Public Policy Round-Up: March 2018

Much of the focus both within the sector and from outside (the media, government and the public) continues to be on the issues that have emerged following last month’s revelations about the conduct of some individuals in charities towards their beneficiaries, in particular in the context of international aid.

What do we mean by safeguarding?

We need to be clear about the scope of “safeguarding” within the sector. Generally speaking, legislation refers to safeguarding specifically in the context of working with children and vulnerable adults.

But the recent messages from Government have in effect broadened the scope of what it considers to comprise “safeguarding” in the charity and humanitarian sector to include not only children and vulnerable adults, but so as to also encompass the duty of care that charities may owe to other groups in the context of their operations: for example to their staff and volunteers, beneficiaries generally, and those who live and work in the areas in which they operate.

This has in turn meant that the employment practices and wider conduct of charities have come under the spotlight, and questions are being raised on issues that go well beyond safeguarding.

Whilst it is important to address all these issues, it is also important that we are clear about what safeguarding is and that we don’t create confusion.

What NCVO is doing

Following the summit held by the Charity Commission with domestic charities, there are a number of workstreams being delivered in parallel to those set up by the Department for International Development.

You can find out more about the summit and its outcomes in my blog about what you need to know where I also mention two important projects that NCVO is going to be leading on:

  • The development of a code of conduct for charities, which could act in part as an equivalent of the ‘Nolan Principles’ that apply to holders of public office.
  • Exploring the issue of references and identifying the key legal challenges that employers may face when an individual’s past misconduct isn’t known.

We also used the last meeting of the All Party Parliamentary Group on Charities and Volunteering to discuss our learning from the safeguarding scandal.

If you weren’t able to attend, you can catch up on the discussion by following the Twitter hashtag #appgav


The Charity Business

The RSA’s chief executive Matthew Taylor has led a three-part programme examining how charities work, and asking what they are for.

The series looked at

  • Fundraising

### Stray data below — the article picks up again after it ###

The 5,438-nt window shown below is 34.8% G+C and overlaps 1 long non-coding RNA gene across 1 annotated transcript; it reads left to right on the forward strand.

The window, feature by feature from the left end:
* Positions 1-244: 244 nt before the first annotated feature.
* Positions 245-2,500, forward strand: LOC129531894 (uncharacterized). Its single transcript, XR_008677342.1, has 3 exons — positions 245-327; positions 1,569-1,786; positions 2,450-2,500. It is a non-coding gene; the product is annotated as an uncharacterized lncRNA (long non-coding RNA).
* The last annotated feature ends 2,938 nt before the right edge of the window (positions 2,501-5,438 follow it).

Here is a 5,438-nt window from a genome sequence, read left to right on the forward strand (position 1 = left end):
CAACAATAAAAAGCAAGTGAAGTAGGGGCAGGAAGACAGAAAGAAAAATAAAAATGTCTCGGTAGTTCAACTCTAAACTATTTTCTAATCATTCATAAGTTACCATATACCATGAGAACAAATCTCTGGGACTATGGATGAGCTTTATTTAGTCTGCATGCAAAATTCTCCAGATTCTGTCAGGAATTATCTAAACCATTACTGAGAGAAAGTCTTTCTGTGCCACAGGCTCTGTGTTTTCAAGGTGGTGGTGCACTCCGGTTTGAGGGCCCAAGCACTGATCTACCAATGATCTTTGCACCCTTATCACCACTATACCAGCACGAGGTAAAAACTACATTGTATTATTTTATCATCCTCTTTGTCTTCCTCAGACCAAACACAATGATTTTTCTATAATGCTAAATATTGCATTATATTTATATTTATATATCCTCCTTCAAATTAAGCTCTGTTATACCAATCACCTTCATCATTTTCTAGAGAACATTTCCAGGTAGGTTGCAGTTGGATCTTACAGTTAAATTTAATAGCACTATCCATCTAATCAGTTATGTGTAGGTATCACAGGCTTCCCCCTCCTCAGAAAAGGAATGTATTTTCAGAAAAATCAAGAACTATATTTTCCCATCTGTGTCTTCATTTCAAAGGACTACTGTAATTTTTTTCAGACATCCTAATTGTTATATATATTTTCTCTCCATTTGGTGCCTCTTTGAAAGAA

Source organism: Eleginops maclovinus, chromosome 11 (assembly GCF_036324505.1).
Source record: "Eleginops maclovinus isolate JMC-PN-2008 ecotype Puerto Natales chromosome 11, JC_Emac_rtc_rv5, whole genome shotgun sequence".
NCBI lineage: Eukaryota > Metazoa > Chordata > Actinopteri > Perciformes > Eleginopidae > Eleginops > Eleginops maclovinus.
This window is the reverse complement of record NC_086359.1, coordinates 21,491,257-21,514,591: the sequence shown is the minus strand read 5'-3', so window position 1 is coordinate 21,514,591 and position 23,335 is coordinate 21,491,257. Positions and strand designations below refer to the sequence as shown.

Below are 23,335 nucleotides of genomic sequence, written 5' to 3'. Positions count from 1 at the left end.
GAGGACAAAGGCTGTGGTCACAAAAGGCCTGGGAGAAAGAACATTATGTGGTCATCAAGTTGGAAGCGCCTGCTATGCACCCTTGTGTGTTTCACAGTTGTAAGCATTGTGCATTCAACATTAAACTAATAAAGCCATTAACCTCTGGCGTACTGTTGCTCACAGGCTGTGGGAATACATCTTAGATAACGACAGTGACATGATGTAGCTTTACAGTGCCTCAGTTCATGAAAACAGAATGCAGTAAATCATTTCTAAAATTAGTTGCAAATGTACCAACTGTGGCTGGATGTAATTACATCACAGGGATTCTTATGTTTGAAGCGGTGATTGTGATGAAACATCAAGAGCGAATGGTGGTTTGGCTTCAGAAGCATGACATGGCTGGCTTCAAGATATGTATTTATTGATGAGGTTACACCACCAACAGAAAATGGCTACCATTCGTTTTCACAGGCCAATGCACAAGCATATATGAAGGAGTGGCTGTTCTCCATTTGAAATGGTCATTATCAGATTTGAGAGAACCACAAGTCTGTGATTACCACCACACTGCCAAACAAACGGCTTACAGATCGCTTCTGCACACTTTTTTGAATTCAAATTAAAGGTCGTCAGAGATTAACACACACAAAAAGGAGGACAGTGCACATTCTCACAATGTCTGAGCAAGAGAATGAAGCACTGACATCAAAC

• Impact
  • Service delivery

And ended with a panel discussion asking whether people trust charities less following the recent controversies, and where charities go next.

Charity Tax Commission

The Charity Tax Commission has launched a consultation seeking views on whether and how the tax treatment of charities needs to be reformed.

The commissioners want to hear from anyone with knowledge, expertise or experience of the system of charitable tax reliefs.

The 16-week call for evidence is open until Friday 6 July. To find our more, visit the call for evidence page.

LSE-Lancet Commission on the Future of the NHS

The London School of Economics and Political Science (LSE) and The Lancet have announced a joint Commission to examine the Future of the NHS. Led by the LSE Department of Health Policy, the Commission will run throughout 2018 and will publish its findings, including key policy recommendations, in 2019.

The Commission will focus on the major challenges facing the NHS across the UK, with an emphasis on eight key areas:

  • the NHS and the Wider Economy
  • the Changing Healthcare Needs of the Population
  • Organisational/Structural Challenges
  • Delivering High Quality Services for all
  • Pharmaceuticals and Medical Devices
  • Public/Patient Involvement and Expectations
  • Securing a Sustainable and Skilled Workforce
  • the Role of Technology and Innovation

As part of its work the Commission has launched a call for evidence, so organisations and individuals have an opportunity to submit evidence on any of these eight areas or any other areas around the challenges facing the NHS and innovative solutions to these challenges.

The deadline for submissions is 30th July 2018.

Guidance on cyber attacks

The National Cyber Security Centre (NCSC, part of GCHQ) has published its first cyber security guidance for the charity sector, focussed on small charities.

The guidance helps charities identify weaknesses and defend themselves from the most common cyber attacks.

 

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Elizabeth Chamberlain Elizabeth is head of policy and public services at NCVO. She has been part of the policy team since 2008, as the expert on charity law and regulation. Her policy interests also include charity campaigning, the sector’s independence, transparency, and accountability.

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